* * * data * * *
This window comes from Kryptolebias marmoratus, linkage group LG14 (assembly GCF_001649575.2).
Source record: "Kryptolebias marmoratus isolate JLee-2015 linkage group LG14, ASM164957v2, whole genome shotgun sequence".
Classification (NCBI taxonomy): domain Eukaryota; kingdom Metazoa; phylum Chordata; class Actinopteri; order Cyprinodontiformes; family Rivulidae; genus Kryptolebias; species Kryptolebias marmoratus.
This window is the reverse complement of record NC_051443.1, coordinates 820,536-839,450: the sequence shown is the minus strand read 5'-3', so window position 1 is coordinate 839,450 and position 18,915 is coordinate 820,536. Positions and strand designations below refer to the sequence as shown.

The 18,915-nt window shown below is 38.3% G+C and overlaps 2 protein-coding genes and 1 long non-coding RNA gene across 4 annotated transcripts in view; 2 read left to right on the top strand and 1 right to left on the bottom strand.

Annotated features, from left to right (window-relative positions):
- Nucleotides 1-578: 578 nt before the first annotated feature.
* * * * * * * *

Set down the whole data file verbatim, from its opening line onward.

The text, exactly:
This window comes from Kryptolebias marmoratus, linkage group LG14 (assembly GCF_001649575.2).
Source record: "Kryptolebias marmoratus isolate JLee-2015 linkage group LG14, ASM164957v2, whole genome shotgun sequence".
Classification (NCBI taxonomy): domain Eukaryota; kingdom Metazoa; phylum Chordata; class Actinopteri; order Cyprinodontiformes; family Rivulidae; genus Kryptolebias; species Kryptolebias marmoratus.
This window is the reverse complement of record NC_051443.1, coordinates 820,536-839,450: the sequence shown is the minus strand read 5'-3', so window position 1 is coordinate 839,450 and position 18,915 is coordinate 820,536. Positions and strand designations below refer to the sequence as shown.

The 18,915-nt window shown below is 38.3% G+C and overlaps 2 protein-coding genes and 1 long non-coding RNA gene across 4 annotated transcripts in view; 2 read left to right on the top strand and 1 right to left on the bottom strand.

Annotated features, from left to right (window-relative positions):
- Nucleotides 1-578: 578 nt before the first annotated feature.